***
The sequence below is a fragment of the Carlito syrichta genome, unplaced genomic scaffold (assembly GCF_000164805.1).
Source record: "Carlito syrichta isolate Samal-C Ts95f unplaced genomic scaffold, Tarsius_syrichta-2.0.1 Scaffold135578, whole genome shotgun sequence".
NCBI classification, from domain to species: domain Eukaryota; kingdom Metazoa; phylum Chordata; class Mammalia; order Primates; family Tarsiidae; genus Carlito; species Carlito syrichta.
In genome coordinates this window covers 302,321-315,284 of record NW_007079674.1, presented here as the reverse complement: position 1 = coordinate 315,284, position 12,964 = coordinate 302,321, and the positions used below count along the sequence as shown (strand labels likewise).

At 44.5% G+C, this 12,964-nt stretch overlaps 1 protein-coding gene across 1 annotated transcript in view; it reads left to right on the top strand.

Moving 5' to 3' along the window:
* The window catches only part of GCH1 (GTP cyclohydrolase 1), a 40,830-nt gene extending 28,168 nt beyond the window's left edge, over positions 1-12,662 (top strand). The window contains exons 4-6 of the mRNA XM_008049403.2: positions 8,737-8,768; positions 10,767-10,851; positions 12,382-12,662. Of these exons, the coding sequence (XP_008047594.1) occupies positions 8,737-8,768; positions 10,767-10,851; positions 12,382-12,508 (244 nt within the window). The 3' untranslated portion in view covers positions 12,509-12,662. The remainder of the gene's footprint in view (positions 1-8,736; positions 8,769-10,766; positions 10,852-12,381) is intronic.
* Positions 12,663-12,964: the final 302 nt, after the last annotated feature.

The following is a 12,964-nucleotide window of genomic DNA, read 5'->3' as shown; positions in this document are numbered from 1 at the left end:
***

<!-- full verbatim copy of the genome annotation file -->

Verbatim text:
The sequence below is a fragment of the Carlito syrichta genome, unplaced genomic scaffold (assembly GCF_000164805.1).
Source record: "Carlito syrichta isolate Samal-C Ts95f unplaced genomic scaffold, Tarsius_syrichta-2.0.1 Scaffold135578, whole genome shotgun sequence".
NCBI classification, from domain to species: domain Eukaryota; kingdom Metazoa; phylum Chordata; class Mammalia; order Primates; family Tarsiidae; genus Carlito; species Carlito syrichta.
In genome coordinates this window covers 302,321-315,284 of record NW_007079674.1, presented here as the reverse complement: position 1 = coordinate 315,284, position 12,964 = coordinate 302,321, and the positions used below count along the sequence as shown (strand labels likewise).

At 44.5% G+C, this 12,964-nt stretch overlaps 1 protein-coding gene across 1 annotated transcript in view; it reads left to right on the top strand.

Moving 5' to 3' along the window:
* The window catches only part of GCH1 (GTP cyclohydrolase 1), a 40,830-nt gene extending 28,168 nt beyond the window's left edge, over positions 1-12,662 (top strand). The window contains exons 4-6 of the mRNA XM_008049403.2: positions 8,737-8,768; positions 10,767-10,851; positions 12,382-12,662. Of these exons, the coding sequence (XP_008047594.1) occupies positions 8,737-8,768; positions 10,767-10,851; positions 12,382-12,508 (244 nt within the window). The 3' untranslated portion in view covers positions 12,509-12,662. The remainder of the gene's footprint in view (positions 1-8,736; positions 8,769-10,766; positions 10,852-12,381) is intronic.
* Positions 12,663-12,964: the final 302 nt, after the last annotated feature.

The following is a 12,964-nucleotide window of genomic DNA, read 5'->3' as shown; positions in this document are numbered from 1 at the left end: